While Orville Moody became a star on the senior tour, his play during his prime was quite unimpressive.
There's something thrilling about winning a major.
When a top professional golfer puts it all together and peaks at the U.S. Open, the Masters, the British Open or PGA, it means he has achieved a certain level of greatness.
At least that's how the narrative goes. You can't win a major championship unless you're a great player, right?
That's not necessarily true. The greats of the game crave major championships and usually can assert themselves over the middle-of-the-packers, but upsets do happen with some regularity.
Every once in a while, a struggling player can rise from the bottom of the rankings and win a major.
Here's a look at the six worst players to win a major title.
It was hard to have a better month than Rich Beem had in August, 2002.
Beem started that month by winning the International Qwest Open, a victory that earned him $810,000. Two weeks later, Beem teed it up in the PGA. He obviously had a head of steam coming into that major and he was victorious once again. That title paid him $990,000.
It appeared as though Beem would become one of the better golfers on the tour, but it did not work out that way.
Beem has won one other tournament in his career. He has played 346 tour events and has eight top-10 finishes in his career. That qualifies him as one of the least impressive golfers ever to win a major title.
It was a memorable story at the time.
After a 14-year career in the military, Orville Moody decided to give the PGA Tour a whirl.
He was a decent athlete and a pretty good golfer, so old "Sarge" decided to declare himself a professional golfer.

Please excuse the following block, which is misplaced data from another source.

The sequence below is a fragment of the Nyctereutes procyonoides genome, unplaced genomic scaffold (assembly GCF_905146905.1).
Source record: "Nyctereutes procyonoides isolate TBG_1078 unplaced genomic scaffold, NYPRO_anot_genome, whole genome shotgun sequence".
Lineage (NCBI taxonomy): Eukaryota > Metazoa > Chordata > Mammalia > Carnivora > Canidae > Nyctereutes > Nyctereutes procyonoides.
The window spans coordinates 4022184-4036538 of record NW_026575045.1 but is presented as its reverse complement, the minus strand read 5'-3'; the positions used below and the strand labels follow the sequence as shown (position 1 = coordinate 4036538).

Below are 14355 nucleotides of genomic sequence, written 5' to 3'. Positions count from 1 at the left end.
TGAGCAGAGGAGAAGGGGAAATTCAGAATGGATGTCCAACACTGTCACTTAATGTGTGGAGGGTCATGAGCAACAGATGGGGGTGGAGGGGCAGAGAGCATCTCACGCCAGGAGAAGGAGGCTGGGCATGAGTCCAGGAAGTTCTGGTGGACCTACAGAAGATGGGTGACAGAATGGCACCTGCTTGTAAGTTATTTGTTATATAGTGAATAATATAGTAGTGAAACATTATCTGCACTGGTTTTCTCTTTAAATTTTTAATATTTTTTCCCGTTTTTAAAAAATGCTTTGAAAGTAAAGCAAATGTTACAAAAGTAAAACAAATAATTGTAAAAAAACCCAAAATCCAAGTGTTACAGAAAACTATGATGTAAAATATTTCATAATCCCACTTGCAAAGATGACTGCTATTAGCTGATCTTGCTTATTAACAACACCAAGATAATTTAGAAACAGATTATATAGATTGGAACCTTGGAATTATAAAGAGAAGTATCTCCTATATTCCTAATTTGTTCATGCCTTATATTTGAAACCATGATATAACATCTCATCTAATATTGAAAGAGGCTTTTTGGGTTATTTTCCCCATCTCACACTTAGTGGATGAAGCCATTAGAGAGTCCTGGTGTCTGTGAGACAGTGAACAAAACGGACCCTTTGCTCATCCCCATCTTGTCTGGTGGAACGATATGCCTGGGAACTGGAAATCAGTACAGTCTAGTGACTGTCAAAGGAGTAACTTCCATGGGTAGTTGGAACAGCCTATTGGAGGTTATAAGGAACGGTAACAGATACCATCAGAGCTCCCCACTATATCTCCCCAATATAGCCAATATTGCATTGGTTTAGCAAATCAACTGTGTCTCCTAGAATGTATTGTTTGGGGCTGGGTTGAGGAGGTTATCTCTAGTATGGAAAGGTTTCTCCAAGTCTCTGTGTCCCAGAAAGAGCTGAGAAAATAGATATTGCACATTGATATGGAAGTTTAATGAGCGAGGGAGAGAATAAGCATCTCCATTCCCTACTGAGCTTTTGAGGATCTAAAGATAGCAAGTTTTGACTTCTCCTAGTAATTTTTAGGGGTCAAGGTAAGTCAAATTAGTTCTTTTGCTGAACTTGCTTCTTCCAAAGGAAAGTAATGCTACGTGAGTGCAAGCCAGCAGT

Well, it wasn't quite that easy and Moody had to qualify to get on the tour. But once he started to play, he realized the competition was pretty intense. As a member of the PGA Tour, he won one career event—the 1969 U.S. Open.
That's a pretty good one, but Moody was never able to find the winner's circle again. He would finish second five times and third four times, but no more victories.
Moody would go on to become quite successful on the Champions Tour (originally called the Senior PGA Tour), but the '69 U.S. Open was his lone PGA Tour victory.
Shaun Micheel is another golfer who has struggled throughout his career.
Micheel found the winner's circle once, when he was victorious in the 2003 PGA Tournament. However, it's not just about his lack of championship performances. He has one second-place finish and one third-place finish in 375 tour events.
Micheel won one Nationwide Tour Event and another tournament in Asia.
Inexplicably, he also finished second in the 2006 British Open.
He has played 39 tour events in 2011 and 2012, winning slightly more than $300,000.
This was the height of Ian Baker-Finch's career. He shot a 66 in the final round to win the 1991 British Open and was so overcome with joy that he couldn't speak.
It also marked the start of a vicious downward spiral in his career. Baker-Finch seemed like a gifted player coming into the prime of his career when he copped the British title, but it all fell apart right after the win.
He would win two tournaments in his PGA career, but he lost his swing after the British Open victory. He would go through more than 30 coaches (source: SI.com) and never get it back again.
He now plays on the Champions Tour, but he's never been better than third in any tournament.
Jack Fleck was a bit indecisive in his career choice. He didn't turn pro until he was 33 years old.
That was in 1955, and all he did that season was win the U.S. Open. He earned the title by beating Ben Hogan, possibly the greatest player ever, in an 18-hole playoff.
That should have launched Fleck into golf's stratosphere, but it clearly did not. He won two more tournaments in the rest of his career and became a mere golf footnote.
Larry Mize was like a feisty pup throughout his career on the PGA Tour.
He was constantly being seen and heard, but he rarely won tournaments.
Throughout his career, he won four PGA tournaments in the 606 events he entered.
One of those victories was one of golf's most famous moments. He chipped in from 145 feet to beat Greg Norman and deny the legendary "Great White Shark" his victory at Augusta in the 1987 Masters.
He has continued his struggles on the Champions Tour, winning once in 88 events.